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Find the integers that double if their first and last digits are swapped.

In other words find the digits: $a$, $b$ and $n_1$ ... $n_m$ in such a way that:

[$a$ $n_1$ $n_2$ ... $n_m$ $b$] $\times$ $2$ = [$b$ $n_1$ $n_2$ ... $n_m$ $a$]

For example, using the rule above: $25$ turns into $52$ but unfortunately $52 \gt 25 \times 2$. The number $102$ transforms into $201$ but again $102 \times 2 \gt 201$.

UPDATE

Possible solution:

Case 1: the number ends in $1$ and in consequence its double ends in $2$

$\ldots 1 \times 2$

$\ldots2$

In conclusion the pair must be:

$2 \ldots 1 \times 2$

$1 \ldots 2$ (impossible)

Case 2: the number ends in $2$

$4 \ldots 2 \times 2$

$2 \ldots 4$ (impossible)

Case 3:

$6 \ldots 3 \times 2$

$3 \ldots 6$ (impossible)

Case 4:

$8 \ldots 4\times 2$

$4 \ldots 8$ (impossible)

Case 5:

$0 \ldots 5 \times 2$ (the first digit can not be zero)

$5 \ldots 0$

Case 6:

$2 \ldots 6 \times 2$

$6 \ldots 2$ (impossible)

Case 7:

$4 \ldots 7 \times 2$

$7 \ldots 4$ (impossible)

Case 8:

$6 \ldots 8 \times 2$

$8 \ldots 6$ (impossible)

Case 9: the number ends in $9$

$8 \ldots 9 \times 2$

$9 \ldots 8$ (impossible)

Case 10: the number ends in $0$

$0 \ldots 0 \times 2$ (the number can not start with $0$)

$0 \ldots 0$

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    $\begingroup$ Can you show there are no two digit ones? Write the starting number as $10a+b$ and apply your rule. Then try three digits and fail again. Think about what has to happen if there are more than three digits. $\endgroup$ – Ross Millikan Aug 21 '18 at 2:50
  • $\begingroup$ For 10a+b, I get the condition 19a=8b, for 100a+10n1+b, I get 199a+10n1=98b. You suggest there is no solution but I do not really know how to prove it in an elegant way for the general case. $\endgroup$ – Simplex Aug 21 '18 at 3:17
  • $\begingroup$ Your two digit answer is correct once you note that $a$ and $b$ have to be single digits there is no solution. Your three digit answer is not correct, it should be $10n1$. Again there is no solution in single digits. Can you see that? $\endgroup$ – Ross Millikan Aug 21 '18 at 3:22
  • $\begingroup$ Finally, I believe I proved the problem does not have a solution. I updated the question with an answer. $\endgroup$ – Simplex Aug 21 '18 at 4:02
  • $\begingroup$ That is a fine proof, which I encourage you to make into an answer. The FAQ encourages this as well. You miss the one trivial case of $0$ where $0\cdot 2=0$. I don't know whether that counts as swapping the first and last digits or not. After (I think) 48 hours you will be able to accept your answer. Maybe there will be one you like better by then, maybe not. $\endgroup$ – Ross Millikan Aug 21 '18 at 4:09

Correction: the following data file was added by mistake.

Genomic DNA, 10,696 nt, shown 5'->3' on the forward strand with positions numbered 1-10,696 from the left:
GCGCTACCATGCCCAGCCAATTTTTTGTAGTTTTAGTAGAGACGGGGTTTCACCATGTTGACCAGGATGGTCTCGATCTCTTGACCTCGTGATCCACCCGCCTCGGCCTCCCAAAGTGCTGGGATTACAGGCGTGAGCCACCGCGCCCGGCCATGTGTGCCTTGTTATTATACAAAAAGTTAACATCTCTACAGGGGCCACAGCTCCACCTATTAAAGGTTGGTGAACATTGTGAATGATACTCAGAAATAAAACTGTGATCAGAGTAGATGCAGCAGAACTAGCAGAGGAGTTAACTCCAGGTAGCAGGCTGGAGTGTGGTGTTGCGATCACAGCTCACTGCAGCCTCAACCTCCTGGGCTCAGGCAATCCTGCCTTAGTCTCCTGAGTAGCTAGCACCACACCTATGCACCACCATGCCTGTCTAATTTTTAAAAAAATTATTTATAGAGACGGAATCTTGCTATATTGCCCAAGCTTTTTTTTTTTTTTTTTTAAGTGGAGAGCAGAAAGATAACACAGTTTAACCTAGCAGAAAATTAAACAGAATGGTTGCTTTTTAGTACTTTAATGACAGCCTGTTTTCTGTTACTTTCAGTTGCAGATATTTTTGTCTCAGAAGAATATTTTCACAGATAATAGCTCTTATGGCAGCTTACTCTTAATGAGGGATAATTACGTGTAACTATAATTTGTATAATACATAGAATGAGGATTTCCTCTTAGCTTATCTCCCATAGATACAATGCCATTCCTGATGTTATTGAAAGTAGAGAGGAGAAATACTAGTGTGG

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I'll give an algebraic proof. Your answer is good, though.

Given a number $l$, greater than $10$ since this is obviously not true for single digit numbers, write it as $l = 10^nx + 10y + z$, where $x$ and $z$ are single digit numbers i.e. $10^n \leq l < 10^{n+1}$. Essentially, we are isolating the first and last digits separately (for example, $166465 = 1 \times 10^5 + 6646 \times 10 + 5$)

Now, from the given condition, $2l = 10y + 10^n z + x$, since we have only swapped the last two digits. Of course, by ordinary multiplication, this is also equal to $2 \times 10^n x + 20y + 2z$, by multiplying the expression for $l$ by $2$.

Consequently, $10y + 10^n z + x = 2\times 10^n x + 20y + 2z$. A few transpositions give $10y = (10^n - 2) z - (2 \times 10^n-1)x$.

The last digit of the left hand side is $0$. Therefore, so is the last digit of the number on the right hand side. Note that $n \geq 1$, since we know $l$ has two digits. This gives the last digit of the right hand side as the last digit of $x - 2z$.

Consequently, $x - 2z$ must have last digit zero. That is, either $x = 2z$, or $x = 2z - 10$ (note that $-20 < x - 2z < 10$).


But $y \geq 0$, so $z \geq \frac{(2 \times 10^n - 1) x}{10^n - 2} \geq 2x \geq x$. So $x = 2z - 10$ is the only possibility : the other forces $x \geq z$.

But if $x = 2z - 10$ then $10 y = 10^n z - 2z - 2(10^n)(2z - 10) + 2z - 10 = - 3 \times 10 ^n z + 2 \times 10^{n+1} - 10$, and dividing by $10$ gives $y = 2 \times 10^n - 3 \times 10^{n-1}z - 1 = 10^{n-1}(20- 3z) - 1$.

This forces $z \leq 6$ from $y \geq 0$. Also, note that $2z - 10 \geq 0$ so $z \geq 5$.

Note that $z = 6$ is ruled out since this gives $x = 1$ but $x$ is the last digit of an even number, hence is even.

But if $z = 5 $ then $x = 0$, but $x \neq 0$ by assumption that $10^n \leq l$.

Thus, no such $l$ exists.

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